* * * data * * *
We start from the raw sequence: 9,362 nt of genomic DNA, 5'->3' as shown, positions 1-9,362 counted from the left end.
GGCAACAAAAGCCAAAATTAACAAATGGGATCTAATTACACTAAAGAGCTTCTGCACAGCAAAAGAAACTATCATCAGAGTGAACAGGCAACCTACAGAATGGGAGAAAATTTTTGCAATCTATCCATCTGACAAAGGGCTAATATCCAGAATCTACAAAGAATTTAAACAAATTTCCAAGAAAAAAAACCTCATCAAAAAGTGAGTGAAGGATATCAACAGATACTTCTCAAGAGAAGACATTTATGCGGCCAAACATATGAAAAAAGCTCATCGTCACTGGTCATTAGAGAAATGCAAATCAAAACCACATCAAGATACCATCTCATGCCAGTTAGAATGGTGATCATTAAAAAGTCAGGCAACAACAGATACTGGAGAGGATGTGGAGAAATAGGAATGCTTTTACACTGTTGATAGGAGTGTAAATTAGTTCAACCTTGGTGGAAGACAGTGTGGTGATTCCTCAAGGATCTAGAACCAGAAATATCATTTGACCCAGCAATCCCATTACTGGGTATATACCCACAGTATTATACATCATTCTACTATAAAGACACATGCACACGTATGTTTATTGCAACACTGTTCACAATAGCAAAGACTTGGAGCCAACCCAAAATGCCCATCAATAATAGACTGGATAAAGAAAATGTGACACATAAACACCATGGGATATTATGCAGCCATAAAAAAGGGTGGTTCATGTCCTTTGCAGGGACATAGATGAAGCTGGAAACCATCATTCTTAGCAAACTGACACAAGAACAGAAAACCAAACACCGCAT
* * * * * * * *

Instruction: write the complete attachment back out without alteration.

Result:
We start from the raw sequence: 9,362 nt of genomic DNA, 5'->3' as shown, positions 1-9,362 counted from the left end.
GGCAACAAAAGCCAAAATTAACAAATGGGATCTAATTACACTAAAGAGCTTCTGCACAGCAAAAGAAACTATCATCAGAGTGAACAGGCAACCTACAGAATGGGAGAAAATTTTTGCAATCTATCCATCTGACAAAGGGCTAATATCCAGAATCTACAAAGAATTTAAACAAATTTCCAAGAAAAAAAACCTCATCAAAAAGTGAGTGAAGGATATCAACAGATACTTCTCAAGAGAAGACATTTATGCGGCCAAACATATGAAAAAAGCTCATCGTCACTGGTCATTAGAGAAATGCAAATCAAAACCACATCAAGATACCATCTCATGCCAGTTAGAATGGTGATCATTAAAAAGTCAGGCAACAACAGATACTGGAGAGGATGTGGAGAAATAGGAATGCTTTTACACTGTTGATAGGAGTGTAAATTAGTTCAACCTTGGTGGAAGACAGTGTGGTGATTCCTCAAGGATCTAGAACCAGAAATATCATTTGACCCAGCAATCCCATTACTGGGTATATACCCACAGTATTATACATCATTCTACTATAAAGACACATGCACACGTATGTTTATTGCAACACTGTTCACAATAGCAAAGACTTGGAGCCAACCCAAAATGCCCATCAATAATAGACTGGATAAAGAAAATGTGACACATAAACACCATGGGATATTATGCAGCCATAAAAAAGGGTGGTTCATGTCCTTTGCAGGGACATAGATGAAGCTGGAAACCATCATTCTTAGCAAACTGACACAAGAACAGAAAACCAAACACCGCAT